It’s strange to be at the beach on a Sunday night. Sunday night is when everyone packs up and leaves the island, and traffic is clogged as we speak, going westbound towards home, to obligations, and to musts. Right now, I’m sitting here looking at this.
It’s quiet here now. As a mother of four, I never thought my life would be this quiet. When my kids were ages seven, five, two and one, I never thought I’d have a moment to myself. There were always bubbly baths to give, hungry mouths to feed, and tiny laundry to fold. There were car seats, high chairs and diaper bags to pack. There were ages and stages to share with other moms, there were activities to carpool to, and lunches to pack. Not that I’m not busy now, but it’s different. My “kids” are now 21, 19, 16 and 14. All double digits. I remember when my oldest turned 10—what a big deal it was! Then there were the teenage years to deal with--middle school, and high school obligations and concerns. I remember one year in particular when I had each child in a different school—one in college, one in high school, one in middle school and one in elementary school. That year there were lots of bills (college), emails (high school), projects (middle school) and volunteering (elementary school) to deal with.
This coming fall I’ll have two in college (shout out to Virginia Tech and West Virginia University!), one in high school, and one in middle school. The brood is becoming a smaller unit. Where we used to be a family of six, we are now a family of four most of the time. Travel is so much easier; dinner reservations, a snap. But it’s not the same—something’s missing. Isn't it hard getting older?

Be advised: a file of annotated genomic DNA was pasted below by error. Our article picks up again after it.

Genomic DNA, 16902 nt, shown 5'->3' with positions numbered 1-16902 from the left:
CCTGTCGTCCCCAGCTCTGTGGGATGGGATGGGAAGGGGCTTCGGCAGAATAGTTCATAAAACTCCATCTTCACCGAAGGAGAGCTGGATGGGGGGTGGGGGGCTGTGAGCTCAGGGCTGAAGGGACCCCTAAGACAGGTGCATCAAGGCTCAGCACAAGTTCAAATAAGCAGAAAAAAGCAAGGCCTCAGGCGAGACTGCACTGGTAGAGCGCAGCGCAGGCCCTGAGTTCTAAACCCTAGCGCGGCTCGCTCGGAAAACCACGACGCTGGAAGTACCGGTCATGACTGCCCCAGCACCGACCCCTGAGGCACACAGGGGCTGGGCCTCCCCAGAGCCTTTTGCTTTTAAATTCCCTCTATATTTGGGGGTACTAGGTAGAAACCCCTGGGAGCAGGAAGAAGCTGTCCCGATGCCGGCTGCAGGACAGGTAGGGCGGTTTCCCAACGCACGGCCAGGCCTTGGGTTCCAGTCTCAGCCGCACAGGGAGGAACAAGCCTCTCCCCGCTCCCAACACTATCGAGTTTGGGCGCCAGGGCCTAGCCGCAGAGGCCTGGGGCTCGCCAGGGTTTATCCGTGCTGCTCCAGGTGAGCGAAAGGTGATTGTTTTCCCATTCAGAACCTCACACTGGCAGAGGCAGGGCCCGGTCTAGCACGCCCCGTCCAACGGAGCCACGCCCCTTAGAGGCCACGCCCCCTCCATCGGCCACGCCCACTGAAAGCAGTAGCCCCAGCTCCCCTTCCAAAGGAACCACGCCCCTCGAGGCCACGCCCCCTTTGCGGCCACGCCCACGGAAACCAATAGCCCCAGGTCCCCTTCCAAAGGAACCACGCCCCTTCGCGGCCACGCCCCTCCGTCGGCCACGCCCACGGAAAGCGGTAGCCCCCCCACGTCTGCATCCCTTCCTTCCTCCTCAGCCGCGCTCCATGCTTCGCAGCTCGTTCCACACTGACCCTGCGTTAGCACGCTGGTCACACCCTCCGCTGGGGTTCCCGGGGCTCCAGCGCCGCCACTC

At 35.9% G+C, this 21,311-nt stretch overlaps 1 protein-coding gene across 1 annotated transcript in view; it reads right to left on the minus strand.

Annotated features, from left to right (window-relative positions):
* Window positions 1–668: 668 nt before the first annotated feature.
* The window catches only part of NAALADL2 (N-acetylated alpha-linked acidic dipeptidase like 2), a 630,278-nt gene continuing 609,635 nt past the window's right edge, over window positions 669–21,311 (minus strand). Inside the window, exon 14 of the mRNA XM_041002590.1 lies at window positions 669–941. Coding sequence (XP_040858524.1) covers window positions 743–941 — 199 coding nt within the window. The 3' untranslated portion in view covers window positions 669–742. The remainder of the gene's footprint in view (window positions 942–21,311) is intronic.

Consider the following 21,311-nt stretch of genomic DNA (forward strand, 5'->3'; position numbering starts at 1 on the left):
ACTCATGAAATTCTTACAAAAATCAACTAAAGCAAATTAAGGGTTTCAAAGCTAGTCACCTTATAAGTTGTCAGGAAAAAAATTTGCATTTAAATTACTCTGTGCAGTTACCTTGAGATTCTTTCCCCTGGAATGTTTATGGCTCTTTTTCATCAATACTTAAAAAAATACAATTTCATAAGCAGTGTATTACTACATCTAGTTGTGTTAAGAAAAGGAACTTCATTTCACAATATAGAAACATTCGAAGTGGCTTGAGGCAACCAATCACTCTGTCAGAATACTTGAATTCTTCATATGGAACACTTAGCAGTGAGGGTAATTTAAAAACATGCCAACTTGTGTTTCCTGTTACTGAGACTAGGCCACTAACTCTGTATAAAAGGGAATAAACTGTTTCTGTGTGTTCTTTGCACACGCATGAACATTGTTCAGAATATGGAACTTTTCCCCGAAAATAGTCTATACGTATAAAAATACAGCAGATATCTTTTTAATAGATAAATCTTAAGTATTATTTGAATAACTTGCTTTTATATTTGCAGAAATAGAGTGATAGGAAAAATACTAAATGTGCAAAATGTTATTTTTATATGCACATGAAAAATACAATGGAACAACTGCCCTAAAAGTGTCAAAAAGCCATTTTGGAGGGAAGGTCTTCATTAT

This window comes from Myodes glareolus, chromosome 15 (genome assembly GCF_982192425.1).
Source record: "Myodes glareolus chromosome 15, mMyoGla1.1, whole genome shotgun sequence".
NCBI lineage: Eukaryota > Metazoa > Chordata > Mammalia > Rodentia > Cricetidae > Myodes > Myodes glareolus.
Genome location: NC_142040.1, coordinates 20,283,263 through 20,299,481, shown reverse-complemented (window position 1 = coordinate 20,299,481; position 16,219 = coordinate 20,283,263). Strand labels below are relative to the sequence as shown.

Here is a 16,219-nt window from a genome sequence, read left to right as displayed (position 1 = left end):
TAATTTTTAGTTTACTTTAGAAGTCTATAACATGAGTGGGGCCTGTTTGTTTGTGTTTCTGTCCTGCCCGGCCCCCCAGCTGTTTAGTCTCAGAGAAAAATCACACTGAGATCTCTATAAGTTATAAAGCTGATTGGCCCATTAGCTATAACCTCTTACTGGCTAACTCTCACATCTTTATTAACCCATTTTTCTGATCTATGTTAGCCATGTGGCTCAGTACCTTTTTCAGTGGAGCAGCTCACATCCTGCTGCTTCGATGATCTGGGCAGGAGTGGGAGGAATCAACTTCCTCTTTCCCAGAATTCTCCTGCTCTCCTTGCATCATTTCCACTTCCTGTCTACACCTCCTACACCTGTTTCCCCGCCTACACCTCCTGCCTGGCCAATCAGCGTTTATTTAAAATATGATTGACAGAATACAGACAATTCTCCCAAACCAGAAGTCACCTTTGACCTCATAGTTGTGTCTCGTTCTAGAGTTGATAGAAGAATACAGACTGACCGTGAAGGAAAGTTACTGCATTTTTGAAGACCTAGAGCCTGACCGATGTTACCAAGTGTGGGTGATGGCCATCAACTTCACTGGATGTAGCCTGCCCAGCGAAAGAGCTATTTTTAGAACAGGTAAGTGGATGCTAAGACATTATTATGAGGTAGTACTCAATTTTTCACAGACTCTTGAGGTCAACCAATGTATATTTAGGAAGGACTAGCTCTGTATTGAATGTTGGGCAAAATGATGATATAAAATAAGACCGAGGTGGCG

Sunday nights are for planning, and looking forward to the week ahead. They are all fresh starts and quiet reminders of things that are on our agendas. But they can also be melancholy. Personally, today was the first day I had not run in six days--reason alone for the melancholy! That’s not the norm for me. I’m usually busy working, weight training, and running, and it’s hard to fit it all in. In the summer, I get to relax and do whatever I want to, without obligations, without musts. So I’m choosing to run more often.
On this Sunday evening, right before the day gives way to night, I will look forward to tomorrow. Tomorrow has possibilities, whereas today may have had disappointment and failure. Tomorrow has light, whereas today, the light is almost gone. Tomorrow is the future and today, almost past.
Tomorrow, I look forward to my run. A day of rest gives me the realization that the daily chore of running is not really a chore, it’s a blessing. It makes me happy, it gives me energy to do the things that I enjoy, and it affords me the happy, worn out laziness that I earned with my sweat.
As we close the book on this long holiday weekend, I’m almost giddy that tomorrow is Monday. On any of the other 42 weeks of the year, that’d be grounds for blasphemy, but during these ten blissful summer weeks, Monday will be a joyful experience, and I’m ready for it.
Do you get melancholy on Sunday evenings?
Do you EVER look forward to Mondays?
Are you at a different stage in your life, trying to figure it all out?
See you soon,